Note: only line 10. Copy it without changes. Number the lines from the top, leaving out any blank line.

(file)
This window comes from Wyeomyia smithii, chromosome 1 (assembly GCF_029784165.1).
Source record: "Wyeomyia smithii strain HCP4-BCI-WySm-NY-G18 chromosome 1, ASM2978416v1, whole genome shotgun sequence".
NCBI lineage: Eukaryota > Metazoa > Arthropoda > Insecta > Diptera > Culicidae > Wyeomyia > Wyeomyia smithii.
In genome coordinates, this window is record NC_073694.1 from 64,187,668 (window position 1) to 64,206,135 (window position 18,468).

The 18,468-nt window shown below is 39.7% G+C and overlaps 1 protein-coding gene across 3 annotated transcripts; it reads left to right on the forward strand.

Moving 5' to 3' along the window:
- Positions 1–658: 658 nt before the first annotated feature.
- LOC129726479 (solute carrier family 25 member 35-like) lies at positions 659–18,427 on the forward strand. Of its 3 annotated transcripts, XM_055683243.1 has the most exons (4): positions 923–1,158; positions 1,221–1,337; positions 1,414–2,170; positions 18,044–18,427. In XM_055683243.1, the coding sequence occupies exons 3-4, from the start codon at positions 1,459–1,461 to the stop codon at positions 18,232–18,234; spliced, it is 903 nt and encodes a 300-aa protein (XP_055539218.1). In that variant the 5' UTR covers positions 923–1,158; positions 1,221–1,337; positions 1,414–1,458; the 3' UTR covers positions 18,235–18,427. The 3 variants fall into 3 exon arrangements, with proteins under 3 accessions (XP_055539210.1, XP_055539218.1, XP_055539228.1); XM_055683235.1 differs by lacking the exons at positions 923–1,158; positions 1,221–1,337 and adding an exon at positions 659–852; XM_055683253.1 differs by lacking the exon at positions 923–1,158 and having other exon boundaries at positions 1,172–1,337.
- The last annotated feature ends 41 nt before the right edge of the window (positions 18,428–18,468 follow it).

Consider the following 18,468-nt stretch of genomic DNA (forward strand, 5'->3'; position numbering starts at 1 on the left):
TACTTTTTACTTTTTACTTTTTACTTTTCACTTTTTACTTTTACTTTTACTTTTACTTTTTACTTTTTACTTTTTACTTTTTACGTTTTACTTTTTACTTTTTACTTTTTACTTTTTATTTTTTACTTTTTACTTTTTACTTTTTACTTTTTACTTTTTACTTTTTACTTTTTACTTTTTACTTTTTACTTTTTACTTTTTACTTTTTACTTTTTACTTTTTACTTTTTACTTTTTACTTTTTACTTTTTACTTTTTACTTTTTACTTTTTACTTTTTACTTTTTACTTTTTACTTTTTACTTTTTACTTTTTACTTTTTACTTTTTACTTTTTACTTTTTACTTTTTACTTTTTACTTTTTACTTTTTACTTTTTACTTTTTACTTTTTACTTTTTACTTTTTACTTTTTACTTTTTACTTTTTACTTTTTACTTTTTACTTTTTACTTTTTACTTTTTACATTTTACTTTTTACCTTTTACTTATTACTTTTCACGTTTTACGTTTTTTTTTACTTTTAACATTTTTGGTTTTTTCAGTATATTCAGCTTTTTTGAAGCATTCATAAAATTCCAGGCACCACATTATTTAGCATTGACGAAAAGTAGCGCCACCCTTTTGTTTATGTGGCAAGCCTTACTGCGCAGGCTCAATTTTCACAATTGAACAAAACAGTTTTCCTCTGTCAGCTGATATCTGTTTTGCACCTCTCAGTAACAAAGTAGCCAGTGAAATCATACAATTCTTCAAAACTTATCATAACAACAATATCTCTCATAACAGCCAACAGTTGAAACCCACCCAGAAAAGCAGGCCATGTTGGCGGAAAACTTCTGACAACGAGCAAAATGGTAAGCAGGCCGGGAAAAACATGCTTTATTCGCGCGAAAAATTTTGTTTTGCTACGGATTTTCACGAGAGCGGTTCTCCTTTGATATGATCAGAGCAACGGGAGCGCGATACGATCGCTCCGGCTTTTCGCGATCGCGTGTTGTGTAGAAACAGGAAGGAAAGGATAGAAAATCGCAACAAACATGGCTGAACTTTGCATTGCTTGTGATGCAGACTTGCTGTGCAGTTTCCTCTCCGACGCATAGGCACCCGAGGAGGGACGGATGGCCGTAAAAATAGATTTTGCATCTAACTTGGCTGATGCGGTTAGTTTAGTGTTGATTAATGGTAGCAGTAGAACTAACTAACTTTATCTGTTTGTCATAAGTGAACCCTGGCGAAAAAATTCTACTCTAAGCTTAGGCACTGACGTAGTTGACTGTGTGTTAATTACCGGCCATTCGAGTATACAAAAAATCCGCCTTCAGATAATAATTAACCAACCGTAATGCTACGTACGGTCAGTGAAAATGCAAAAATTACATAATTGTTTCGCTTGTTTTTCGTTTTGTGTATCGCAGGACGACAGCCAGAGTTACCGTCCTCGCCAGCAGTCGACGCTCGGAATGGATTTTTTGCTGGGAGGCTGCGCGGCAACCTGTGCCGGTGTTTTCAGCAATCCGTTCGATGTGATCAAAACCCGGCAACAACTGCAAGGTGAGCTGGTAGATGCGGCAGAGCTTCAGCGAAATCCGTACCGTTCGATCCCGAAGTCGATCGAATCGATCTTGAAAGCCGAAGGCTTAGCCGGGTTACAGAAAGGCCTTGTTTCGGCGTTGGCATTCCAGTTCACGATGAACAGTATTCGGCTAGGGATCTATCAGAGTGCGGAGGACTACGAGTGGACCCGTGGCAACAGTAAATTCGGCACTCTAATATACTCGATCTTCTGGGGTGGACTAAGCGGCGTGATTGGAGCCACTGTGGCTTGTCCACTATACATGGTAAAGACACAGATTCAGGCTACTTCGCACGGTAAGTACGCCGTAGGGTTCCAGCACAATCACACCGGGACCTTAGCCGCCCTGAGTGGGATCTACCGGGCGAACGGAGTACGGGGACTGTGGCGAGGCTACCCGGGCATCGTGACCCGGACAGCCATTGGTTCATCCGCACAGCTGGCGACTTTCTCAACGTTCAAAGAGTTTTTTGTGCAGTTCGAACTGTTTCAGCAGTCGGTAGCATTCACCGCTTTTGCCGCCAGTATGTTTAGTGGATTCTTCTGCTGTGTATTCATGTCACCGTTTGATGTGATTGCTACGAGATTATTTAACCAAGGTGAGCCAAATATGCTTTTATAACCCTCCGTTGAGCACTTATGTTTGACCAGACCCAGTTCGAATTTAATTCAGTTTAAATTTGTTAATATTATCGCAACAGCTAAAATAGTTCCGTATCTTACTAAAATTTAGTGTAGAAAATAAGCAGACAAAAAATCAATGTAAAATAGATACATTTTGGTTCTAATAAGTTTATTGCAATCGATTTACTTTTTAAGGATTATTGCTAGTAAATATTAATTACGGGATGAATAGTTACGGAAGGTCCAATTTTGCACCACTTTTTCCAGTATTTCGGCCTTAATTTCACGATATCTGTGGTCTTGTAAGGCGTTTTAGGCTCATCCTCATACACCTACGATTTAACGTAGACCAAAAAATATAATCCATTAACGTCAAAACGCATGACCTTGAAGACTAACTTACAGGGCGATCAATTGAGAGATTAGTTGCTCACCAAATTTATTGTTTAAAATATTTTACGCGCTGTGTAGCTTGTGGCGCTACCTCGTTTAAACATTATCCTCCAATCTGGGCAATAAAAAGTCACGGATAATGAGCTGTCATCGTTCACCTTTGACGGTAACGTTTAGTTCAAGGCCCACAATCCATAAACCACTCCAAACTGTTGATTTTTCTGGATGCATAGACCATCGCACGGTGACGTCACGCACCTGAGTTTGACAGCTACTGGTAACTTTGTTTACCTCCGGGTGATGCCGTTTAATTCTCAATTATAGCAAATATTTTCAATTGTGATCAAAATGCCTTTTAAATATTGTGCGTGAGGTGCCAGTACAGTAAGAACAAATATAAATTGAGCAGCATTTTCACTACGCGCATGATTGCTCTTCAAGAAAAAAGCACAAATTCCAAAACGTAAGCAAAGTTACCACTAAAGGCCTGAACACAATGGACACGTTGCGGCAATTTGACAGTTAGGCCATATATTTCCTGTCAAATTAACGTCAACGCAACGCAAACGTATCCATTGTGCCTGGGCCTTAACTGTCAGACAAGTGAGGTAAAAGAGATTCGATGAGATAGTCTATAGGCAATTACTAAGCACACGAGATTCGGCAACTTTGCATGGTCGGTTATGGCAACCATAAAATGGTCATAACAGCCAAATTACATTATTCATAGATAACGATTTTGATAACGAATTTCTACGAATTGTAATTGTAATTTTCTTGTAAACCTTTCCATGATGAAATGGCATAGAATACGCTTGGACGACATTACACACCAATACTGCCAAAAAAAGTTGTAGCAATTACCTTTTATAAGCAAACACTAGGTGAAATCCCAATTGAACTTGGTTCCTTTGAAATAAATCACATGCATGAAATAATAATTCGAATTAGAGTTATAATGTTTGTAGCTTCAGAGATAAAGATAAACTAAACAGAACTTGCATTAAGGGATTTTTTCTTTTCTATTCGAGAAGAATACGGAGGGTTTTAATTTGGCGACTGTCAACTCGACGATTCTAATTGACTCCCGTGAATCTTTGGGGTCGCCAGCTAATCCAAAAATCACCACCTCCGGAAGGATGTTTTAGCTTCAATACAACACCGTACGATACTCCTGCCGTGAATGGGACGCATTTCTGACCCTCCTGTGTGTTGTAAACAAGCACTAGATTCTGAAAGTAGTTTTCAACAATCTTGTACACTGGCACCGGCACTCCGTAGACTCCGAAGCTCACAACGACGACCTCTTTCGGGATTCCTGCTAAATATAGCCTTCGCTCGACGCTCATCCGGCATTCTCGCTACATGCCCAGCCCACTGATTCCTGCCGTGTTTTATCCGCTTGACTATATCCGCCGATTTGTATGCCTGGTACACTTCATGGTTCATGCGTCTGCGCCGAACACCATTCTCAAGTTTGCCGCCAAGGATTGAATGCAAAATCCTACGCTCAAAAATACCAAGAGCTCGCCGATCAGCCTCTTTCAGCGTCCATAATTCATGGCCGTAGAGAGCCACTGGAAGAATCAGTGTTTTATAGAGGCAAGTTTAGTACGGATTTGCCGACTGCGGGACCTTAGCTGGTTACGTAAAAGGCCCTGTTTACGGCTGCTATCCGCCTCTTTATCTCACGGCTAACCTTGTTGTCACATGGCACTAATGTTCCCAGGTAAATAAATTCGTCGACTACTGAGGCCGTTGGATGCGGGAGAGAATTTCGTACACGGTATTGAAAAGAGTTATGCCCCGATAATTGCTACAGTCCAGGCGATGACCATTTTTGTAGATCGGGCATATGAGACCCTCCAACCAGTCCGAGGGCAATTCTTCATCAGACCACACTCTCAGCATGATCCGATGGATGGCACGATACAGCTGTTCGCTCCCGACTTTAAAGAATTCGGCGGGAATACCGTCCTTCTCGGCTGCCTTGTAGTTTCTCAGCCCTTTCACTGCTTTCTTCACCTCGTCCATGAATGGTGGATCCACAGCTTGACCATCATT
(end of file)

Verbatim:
Consider the following 18,468-nt stretch of genomic DNA (forward strand, 5'->3'; position numbering starts at 1 on the left):